The annual Arnold Starr Lecture and Exhibition, now in its ninth year, was established to honor Arnold Starr, MD, for his national and international contributions as the founding chair and architect of the department of neurology at the University of California, Irvine (UCI). He is best known for his pioneering work in auditory electrophysiology used to identify lesions in the auditory nervous system, which subsequently resulted in his discovery of auditory neuropathy. He uncovered this rare disorder while investigating hearing loss in patients with motor and sensory neuropathies. Using objective test methods, Starr was able to identify the connection of the auditory nerve to cochlear hair cells or the nerve itself as the site of lesion and consequently, the term auditory neuropathy was coined. This discovery was important because auditory neuropathy involves not only hearing loss but also a loss of discrimination ability, especially in settings with background noise, such as when patients complain, “I can hear but can't understand you.” Known as the Father of Auditory Neuropathy, Starr has provided numerous research articles in collaboration with investigators from around the world, including Fan-Gang Zeng, PhD, at UCI's Hearing and Speech laboratory. Over the past 40 years, Starr has developed breakthrough clinical protocols to streamline the diagnosis of auditory neuropathy and establish treatments for this previously illusive and life-altering condition.
BLENDING NEUROPATHY & ART
The reception and art exhibition featured an extraordinary collection of watercolors by Starr, including his Neuralscapes. These art forms go back to the 3rd century BC, chronicling man's discoveries and knowledge about the workings of the central nervous system and the human body. Starr studied brain drawings by famous neurologists such as Ramon, Cajal, and Golgi, who all contributed to his understanding of the brain and his interest in medical art. Even as a child, Starr always had a paper and a pencil or crayon with him, and drew pictures of “hands and feet and pianos and umbrellas.” This eventually included an awareness of colors by watching his mother make spring hats using artificial flowers, thereby creating a colorful object in a few minutes. This passion turned into sketching muscles and nerves when he was in medical school. Starr has honored this tradition with a series of paintings depicting the auditory nervous system, inner ear, hair cells, spiral ganglion, and the auditory nerve and its structures—surely to be preserved as part of the history of auditory neuropathy. He recounted, “I always carry my watercolors and paper when I travel to capture both the landscapes and the neuralscapes.” One of his most famous watercolors depicting the inner hair cell, synaptic connections, spiral ganglion, and the acoustic nerve is seen in his 2006 artwork titled, “Auditory Nerve with Inner Hair Cells” (Fig.2). His full collection can be viewed online (https://www.arnoldstarrart.com).
Following the reception, Fan-Gang Zeng, PhD, introduced Maoli Duan, MD, PhD, a global researcher from the Karolinska Institute of Sweden, who gave a lecture on the mechanisms of auditory neuropathy. His research is focused on stem cell and gene therapy, drug- and noise-induced hearing loss, and protective mechanisms and treatments. Duan has published over 70 journal articles on a variety of topics in neurotology and otolaryngology, and is on the editorial board of Scientific Report and a reviewer for more than 20 international journals. He presented a historical review of the auditory neuropathy literature, including the development of technology and the research leading up to its discovery, and highlighted Starr's remarkable research and how it changed our understanding of auditory nerve disorders, hearing loss, and communication disorders.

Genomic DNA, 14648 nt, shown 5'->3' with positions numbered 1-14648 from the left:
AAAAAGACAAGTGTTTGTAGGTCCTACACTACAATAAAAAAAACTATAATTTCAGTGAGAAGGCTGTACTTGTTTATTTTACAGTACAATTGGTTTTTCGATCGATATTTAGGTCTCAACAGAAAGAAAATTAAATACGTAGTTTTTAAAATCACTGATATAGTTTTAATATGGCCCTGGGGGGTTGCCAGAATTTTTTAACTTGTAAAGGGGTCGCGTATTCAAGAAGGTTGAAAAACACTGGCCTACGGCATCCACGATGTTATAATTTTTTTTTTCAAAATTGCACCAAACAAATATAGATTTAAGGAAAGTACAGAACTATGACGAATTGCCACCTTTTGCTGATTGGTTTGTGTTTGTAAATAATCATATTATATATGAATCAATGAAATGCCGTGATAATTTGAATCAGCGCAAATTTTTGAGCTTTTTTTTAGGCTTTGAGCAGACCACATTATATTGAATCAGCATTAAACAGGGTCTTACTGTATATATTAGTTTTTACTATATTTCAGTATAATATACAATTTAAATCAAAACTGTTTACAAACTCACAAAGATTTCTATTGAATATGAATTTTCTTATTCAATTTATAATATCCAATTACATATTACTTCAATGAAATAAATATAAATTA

IMPACT ON HEARING HEALTH
Starr's discovery of eighth cranial nerve neuropathy has broadened our understanding of the auditory nerve's synaptic and neural mechanisms and how desynchrony relates to temporal processing dysfunction and perceptual deficits. Because of these impairments, patients primarily complain of discrimination problems, which are inconsistent with their degree of hearing. The diagnostic gold standards include otoacoustic emissions, auditory brainstem response (ABR), imaging of the brainstem, and auditory nerve and behavioral testing. Although, several other tests should be used to further delineate the synaptic and neural sites of a lesion when considering treatment options such as hearing aids, cochlear or brainstem implants, or when prostheses are contraindicated. Most remarkably, auditory neuropathy is a common cause of hearing disorders, especially among certain higher-risk groups with other neuropathies. However, research has shown that the causes are not limited to genetic phenotypes but also include a diverse group of etiologies, including noise trauma, eighth cranial nerve damage, medication, low birth weight, malnutrition, aging, and more (Brain. 2015 Nov;138[Pt 11]:3141-58).
The 9th Annual Arnold Starr Lecture and Exhibition was an opportunity to honor and learn more about Starr, and get an update on auditory neuropathy and in a broader sense, auditory spectrum disorders. It was also a reminder of the importance of medical art and how this has enhanced our understanding of the auditory system. Stay tuned for my next article on interesting pearls of wisdom on auditory neuropathy.